CLINICAL SUPPORT

Study 1: Heel OffLoading

Using a pressure-sensing mat, 19 patients in a long-term care facility were tested for heel pressure on a mattress, in a heelmedix device, and in the competitor’s device. Heelmedix completely offload the vulnerable heel area. Here are the pressure mapping conclusions:

heelmedix4

Study 2: Plantar Flexion

Prolonged plantar flexion (a toe-down motion of foot at the ankle) can contribute to foot drop. Foot drop is a condition of uncontrolled plantar flexion that can develop in non-ambulatory patients.

Results and Conclusions*

  • Heelmedix demonstrated a 24.5% greater resistance to plantar flexion and twice the supportive strength of the competitor.
  • The strapping design on Heelmedix was able to prevent a foot drop beyond 40 degrees under all force conditions, while heel offloading on the competitor’s boot was not able to stop this severe foot drop angle.

MAXIMUM PRESSURE EXERTED PER ANGLE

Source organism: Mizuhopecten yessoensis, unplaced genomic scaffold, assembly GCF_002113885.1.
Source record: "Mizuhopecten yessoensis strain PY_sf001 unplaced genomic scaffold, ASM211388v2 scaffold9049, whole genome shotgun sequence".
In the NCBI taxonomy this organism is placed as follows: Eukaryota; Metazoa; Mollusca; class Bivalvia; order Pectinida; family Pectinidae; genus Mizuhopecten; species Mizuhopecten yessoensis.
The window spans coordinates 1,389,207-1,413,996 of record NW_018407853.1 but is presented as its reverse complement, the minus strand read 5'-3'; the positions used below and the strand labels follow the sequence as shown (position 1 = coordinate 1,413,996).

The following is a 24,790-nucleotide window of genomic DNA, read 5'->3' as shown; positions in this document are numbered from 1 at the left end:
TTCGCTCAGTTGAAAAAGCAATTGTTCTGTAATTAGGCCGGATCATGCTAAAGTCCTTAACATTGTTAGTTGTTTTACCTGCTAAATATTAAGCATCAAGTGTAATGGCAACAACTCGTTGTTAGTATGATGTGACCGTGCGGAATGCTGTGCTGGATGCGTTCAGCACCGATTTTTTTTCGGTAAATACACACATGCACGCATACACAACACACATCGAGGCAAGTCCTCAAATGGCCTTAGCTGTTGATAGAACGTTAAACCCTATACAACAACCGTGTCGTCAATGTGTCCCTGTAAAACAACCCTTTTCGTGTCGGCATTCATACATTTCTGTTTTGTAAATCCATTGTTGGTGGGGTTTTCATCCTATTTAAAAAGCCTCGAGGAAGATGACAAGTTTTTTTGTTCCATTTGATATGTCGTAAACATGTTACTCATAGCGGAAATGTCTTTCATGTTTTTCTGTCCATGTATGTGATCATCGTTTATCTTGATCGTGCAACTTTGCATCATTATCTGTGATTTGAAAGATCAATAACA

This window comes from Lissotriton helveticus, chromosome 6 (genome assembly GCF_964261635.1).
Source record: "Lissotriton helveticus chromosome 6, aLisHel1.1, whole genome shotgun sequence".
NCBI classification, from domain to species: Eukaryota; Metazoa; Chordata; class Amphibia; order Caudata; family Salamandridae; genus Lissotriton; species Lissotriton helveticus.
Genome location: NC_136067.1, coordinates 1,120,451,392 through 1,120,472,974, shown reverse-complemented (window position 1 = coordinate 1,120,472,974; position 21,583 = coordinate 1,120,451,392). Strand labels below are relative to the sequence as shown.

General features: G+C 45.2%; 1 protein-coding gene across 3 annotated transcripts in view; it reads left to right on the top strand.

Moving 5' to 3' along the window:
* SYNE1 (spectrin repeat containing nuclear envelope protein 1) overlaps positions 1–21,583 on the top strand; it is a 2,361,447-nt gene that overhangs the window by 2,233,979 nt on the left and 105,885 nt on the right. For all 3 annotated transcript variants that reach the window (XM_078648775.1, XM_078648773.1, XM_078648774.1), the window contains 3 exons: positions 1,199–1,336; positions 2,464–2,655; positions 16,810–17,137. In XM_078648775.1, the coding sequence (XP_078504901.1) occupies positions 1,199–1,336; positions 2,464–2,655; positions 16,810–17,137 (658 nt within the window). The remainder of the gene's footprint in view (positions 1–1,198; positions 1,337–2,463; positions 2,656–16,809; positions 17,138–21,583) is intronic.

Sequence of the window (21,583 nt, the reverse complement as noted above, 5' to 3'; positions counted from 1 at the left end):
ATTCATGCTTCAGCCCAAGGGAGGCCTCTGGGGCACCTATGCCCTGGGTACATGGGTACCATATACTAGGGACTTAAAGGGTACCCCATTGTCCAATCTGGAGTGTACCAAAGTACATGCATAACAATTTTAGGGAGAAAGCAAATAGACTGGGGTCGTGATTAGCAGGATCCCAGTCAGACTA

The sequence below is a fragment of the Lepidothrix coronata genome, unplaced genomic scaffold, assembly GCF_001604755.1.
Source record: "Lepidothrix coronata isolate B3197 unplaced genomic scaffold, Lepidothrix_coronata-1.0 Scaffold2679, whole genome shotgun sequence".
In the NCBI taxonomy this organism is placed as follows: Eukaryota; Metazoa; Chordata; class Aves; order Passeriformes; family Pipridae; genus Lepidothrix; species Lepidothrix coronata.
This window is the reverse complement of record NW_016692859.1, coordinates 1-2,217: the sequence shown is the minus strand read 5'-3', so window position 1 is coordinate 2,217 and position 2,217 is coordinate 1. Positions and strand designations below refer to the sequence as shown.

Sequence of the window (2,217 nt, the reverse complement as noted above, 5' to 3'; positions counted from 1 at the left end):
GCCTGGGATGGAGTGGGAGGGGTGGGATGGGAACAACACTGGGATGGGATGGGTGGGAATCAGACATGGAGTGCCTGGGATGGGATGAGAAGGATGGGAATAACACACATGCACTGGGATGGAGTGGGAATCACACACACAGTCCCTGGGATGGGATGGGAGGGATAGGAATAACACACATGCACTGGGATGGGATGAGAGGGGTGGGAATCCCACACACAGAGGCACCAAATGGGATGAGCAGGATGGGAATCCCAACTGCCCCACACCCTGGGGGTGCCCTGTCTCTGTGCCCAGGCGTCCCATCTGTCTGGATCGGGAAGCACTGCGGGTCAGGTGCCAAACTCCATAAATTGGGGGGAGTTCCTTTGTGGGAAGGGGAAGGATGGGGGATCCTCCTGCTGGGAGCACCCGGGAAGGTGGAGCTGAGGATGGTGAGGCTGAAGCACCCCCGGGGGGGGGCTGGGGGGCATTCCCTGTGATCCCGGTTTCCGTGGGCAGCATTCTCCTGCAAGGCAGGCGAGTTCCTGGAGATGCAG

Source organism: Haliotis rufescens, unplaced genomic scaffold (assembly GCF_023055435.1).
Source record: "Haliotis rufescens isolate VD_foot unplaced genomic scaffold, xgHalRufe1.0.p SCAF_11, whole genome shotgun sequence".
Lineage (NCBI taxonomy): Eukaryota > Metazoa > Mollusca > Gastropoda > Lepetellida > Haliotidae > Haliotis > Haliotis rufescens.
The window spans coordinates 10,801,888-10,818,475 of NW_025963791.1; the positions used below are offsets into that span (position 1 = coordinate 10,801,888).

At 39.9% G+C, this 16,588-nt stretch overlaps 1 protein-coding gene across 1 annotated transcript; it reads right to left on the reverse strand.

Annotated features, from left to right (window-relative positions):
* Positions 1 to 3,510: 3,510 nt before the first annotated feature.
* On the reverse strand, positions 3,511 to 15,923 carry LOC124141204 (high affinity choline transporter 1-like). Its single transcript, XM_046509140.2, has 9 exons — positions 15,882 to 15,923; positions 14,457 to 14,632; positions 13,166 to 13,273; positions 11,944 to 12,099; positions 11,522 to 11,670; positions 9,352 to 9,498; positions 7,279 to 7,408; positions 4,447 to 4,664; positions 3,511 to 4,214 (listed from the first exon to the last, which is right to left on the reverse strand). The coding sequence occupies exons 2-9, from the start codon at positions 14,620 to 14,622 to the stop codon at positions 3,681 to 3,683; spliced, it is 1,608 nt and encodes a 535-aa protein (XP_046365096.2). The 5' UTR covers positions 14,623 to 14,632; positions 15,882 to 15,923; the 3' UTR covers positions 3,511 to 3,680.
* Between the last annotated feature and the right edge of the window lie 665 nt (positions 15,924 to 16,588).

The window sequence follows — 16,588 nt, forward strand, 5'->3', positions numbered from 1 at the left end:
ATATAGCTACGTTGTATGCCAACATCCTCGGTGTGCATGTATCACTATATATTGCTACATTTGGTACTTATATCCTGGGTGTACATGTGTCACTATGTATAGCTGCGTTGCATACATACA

The strapping design on Heelmedix was able to prevent a foot drop beyond 40 degrees under all force conditions.

heelmedix5

Study 3: Strap Durability

Straps on a heel protector are important for ensuring that the boot stays properly fitted for each individual patient. If straps have the capability of stretching out there is a potential that the boot will not remain secure on the patient.

Results and Conclusions*

  • Heelmedix straps were relatively unchanged following repetitive strap pulls compared with the competitor’s straps, which increased 89.53% in length.
  • When tested under tension to failure, Heelmedix straps were three times stronger than the competitor’s.

TENSILE STRENGTH AT BREAK

Heelmedix straps required over three times more force to break than the competitor’s straps.